26. Any requisition so made by the shareholders shall express the object of the meeting proposed to be called, and shall be left at the registered office of the company.
27. Upon the receipt of such requisition the directors shall forthwith proceed to convene a general meeting: If they do not proceed to convene the same within twenty-one days from the date of the requisition, the requisitionists, or any other shareholders holding the required number of shares, may themselves convene a meeting.
28. Seven days' notice at the least, specifying the place, the time, the hour of meeting, and the purpose for which any general meeting is to be held, shall be given by advertisement, or in such other manner, if any, as may be prescribed by the com
29. Any shareholder may, on giving not less than three days' previous notice, submit any resolution to a meeting beyond the matters contained in the notice given of such meeting.
30. The notice required of a shareholder shall be given by leaving a copy of the resolution at the registered office of the company.
same, the shareholders present shall choose some one of their number to be chairman of such meeting.
35. The chairman may, with the consent of the meeting, adjourn any meeting from time to time and from place to place, but no business shall be transacted at any adjourned meeting other than the business left unfinished at the meeting from which the adjournment took place.
36. At any general meeting, unless a poll is demanded by at least five shareholders, a declaration by the chairman that a resolution has been carried and an entry to that effect in the book of proceedings of the company, shall be sufficient evidence of the fact, without proof of the number or proportion of the votes recorded in favour of or against such resolution.
37. If a poll is demanded in manner aforesaid the same shall be taken in such manner as the chairman directs, and the result of such poll shall be deemed to be the resolution of the company in general meeting.
As to Votes of Shareholders.
38. Every shareholder shall have one vote for every share up to ten; he shall have an additional vote for every five shares beyond the first ten shares up to one hundred, and an additional vote for every ten shares held by him beyond the first hundred shares.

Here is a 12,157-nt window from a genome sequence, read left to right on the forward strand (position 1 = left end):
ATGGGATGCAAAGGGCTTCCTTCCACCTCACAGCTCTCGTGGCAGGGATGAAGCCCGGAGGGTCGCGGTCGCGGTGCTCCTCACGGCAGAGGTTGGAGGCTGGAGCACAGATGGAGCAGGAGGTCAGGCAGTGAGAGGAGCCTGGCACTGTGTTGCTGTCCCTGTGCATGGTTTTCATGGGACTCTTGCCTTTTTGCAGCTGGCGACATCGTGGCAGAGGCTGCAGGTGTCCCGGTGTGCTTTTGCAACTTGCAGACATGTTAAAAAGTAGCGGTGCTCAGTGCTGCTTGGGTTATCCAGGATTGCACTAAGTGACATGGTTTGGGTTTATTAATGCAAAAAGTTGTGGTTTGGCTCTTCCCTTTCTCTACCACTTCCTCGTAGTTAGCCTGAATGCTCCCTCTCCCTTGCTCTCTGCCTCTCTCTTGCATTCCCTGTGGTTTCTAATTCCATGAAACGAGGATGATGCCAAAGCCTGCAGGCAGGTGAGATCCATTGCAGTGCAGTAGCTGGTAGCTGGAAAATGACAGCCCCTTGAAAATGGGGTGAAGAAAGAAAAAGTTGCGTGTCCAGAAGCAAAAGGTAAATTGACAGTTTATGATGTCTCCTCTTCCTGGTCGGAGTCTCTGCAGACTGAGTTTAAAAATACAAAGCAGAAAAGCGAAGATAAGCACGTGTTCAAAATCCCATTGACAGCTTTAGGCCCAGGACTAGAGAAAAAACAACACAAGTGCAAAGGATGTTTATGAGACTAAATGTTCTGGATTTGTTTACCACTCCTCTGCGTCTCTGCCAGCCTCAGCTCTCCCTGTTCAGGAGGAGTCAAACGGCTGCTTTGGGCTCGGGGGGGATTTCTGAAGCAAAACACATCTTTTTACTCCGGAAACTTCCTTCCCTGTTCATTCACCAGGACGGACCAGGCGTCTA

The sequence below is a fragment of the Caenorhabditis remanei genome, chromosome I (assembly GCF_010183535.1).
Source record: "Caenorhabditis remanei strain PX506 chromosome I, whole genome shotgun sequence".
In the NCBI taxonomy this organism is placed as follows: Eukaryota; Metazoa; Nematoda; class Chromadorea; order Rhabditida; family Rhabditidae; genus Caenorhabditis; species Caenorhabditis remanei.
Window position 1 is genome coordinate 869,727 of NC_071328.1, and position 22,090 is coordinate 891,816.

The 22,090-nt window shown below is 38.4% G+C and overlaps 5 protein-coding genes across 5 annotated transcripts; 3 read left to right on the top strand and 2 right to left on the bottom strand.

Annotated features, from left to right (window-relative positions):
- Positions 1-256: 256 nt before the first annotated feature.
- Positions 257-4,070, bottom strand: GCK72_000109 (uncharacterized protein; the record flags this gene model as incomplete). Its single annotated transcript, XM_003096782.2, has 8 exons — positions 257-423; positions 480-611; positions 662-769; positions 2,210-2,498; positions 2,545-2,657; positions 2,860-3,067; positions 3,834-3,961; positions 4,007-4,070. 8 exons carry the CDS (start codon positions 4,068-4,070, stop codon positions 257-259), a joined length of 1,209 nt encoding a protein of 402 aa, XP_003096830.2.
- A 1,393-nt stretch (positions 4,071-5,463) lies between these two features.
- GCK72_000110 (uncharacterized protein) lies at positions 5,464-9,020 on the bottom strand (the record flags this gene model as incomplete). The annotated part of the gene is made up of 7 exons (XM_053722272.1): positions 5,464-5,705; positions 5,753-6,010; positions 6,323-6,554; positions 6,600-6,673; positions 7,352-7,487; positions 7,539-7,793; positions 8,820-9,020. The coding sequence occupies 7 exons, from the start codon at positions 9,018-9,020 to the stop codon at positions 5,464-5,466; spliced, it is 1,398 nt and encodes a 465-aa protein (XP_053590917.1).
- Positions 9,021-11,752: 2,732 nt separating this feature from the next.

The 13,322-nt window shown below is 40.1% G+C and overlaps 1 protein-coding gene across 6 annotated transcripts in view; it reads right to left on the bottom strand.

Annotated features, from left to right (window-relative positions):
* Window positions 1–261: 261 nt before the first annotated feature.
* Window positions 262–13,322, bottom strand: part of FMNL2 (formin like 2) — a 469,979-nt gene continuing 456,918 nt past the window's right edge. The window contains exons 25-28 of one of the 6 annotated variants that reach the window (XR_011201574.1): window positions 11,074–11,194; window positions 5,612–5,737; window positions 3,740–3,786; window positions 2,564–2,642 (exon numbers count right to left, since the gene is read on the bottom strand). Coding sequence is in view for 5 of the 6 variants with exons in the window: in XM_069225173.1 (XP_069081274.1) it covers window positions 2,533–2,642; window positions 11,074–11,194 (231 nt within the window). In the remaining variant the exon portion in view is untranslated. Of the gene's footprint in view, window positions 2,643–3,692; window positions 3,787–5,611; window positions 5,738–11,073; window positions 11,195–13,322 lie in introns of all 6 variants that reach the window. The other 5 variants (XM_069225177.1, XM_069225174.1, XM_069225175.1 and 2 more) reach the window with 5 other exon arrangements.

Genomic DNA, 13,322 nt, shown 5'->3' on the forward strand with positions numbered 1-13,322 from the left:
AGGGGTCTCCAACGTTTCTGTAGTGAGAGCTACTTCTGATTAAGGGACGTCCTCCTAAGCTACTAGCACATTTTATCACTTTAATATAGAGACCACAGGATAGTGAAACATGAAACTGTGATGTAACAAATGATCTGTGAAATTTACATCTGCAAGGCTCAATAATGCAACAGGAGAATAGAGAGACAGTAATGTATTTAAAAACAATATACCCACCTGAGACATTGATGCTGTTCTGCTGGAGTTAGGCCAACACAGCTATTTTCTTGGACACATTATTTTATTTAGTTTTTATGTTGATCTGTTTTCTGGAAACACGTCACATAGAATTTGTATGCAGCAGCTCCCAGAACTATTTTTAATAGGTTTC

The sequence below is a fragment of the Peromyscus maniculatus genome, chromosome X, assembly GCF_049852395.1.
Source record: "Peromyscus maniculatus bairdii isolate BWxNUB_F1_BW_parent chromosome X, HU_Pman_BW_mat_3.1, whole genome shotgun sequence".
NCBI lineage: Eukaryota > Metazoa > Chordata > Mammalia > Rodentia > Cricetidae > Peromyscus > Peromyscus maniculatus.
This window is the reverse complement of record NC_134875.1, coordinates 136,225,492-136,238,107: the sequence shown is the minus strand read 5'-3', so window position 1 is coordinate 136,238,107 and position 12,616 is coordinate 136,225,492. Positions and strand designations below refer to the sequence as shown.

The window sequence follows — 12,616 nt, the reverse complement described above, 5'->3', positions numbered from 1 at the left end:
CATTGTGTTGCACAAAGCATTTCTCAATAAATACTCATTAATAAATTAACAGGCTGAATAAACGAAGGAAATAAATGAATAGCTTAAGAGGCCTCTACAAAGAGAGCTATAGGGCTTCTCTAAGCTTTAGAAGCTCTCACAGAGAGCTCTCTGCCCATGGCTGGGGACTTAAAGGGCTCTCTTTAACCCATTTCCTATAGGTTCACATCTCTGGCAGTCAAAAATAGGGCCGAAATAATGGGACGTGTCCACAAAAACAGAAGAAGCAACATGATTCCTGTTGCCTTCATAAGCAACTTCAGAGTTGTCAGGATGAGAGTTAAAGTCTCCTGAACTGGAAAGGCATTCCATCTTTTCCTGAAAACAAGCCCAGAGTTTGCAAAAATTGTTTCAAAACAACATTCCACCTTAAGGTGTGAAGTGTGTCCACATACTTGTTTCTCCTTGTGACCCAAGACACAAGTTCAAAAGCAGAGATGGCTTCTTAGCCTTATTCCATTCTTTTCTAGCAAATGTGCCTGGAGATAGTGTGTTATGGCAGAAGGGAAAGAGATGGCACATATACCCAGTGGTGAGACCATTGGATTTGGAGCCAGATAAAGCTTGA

39. If any shareholder is a lunatic or idiot he may vote by his committee, curator bonis, or other legal curator; and if any shareholder is a minor he may vote by his guardian, tutor, or curator, or any one of his guardians, tutors, or curators, if more than one.
40. If one or more persons are jointly entitled to a share or shares, the person whose name stands firs in the register of shareholders as one of the holders of such share or shares, and no other, shall be entitled to vote in respect of the same.
41. No shareholder shall be entitled to vote at any meeting unless all calls due from him have been paid, nor until he shall have been possessed of his shares three calendar months, unless such shares shall have been acquired or shall have come by bequest, or by marriage, or by succession to an
Regulations of Joint Stock Companies.
intestate's estate, or by the custom of the City of London, or by any deed of settlement after the death of any person who shall have been entitled for life to the dividends of such shares.
42. Votes may be given either personally or by proxies: A proxy shall be appointed in writing under the hand of the appointor, or if such appointor is a corporation, under their common seal.
43. No person shall be appointed a proxy who is not a shareholder, and the instrument or mandate appointing him shall be deposited at the registered office of the company not less than forty-eight hours before the time of holding the meeting at which he proposes to vote; but no instrument or mandate appointing a proxy shall be valid after the expiration of one month from the date of its execution.
As to Directors.
44. The number of the directors, and the names of the first directors, shall be determined by the subscribers of the memorandum of association.
45. Until directors are appointed, the subscribers of the memorandum of association shall for all the purposes of this act be deemed to be directors.
As to the Powers of Directors.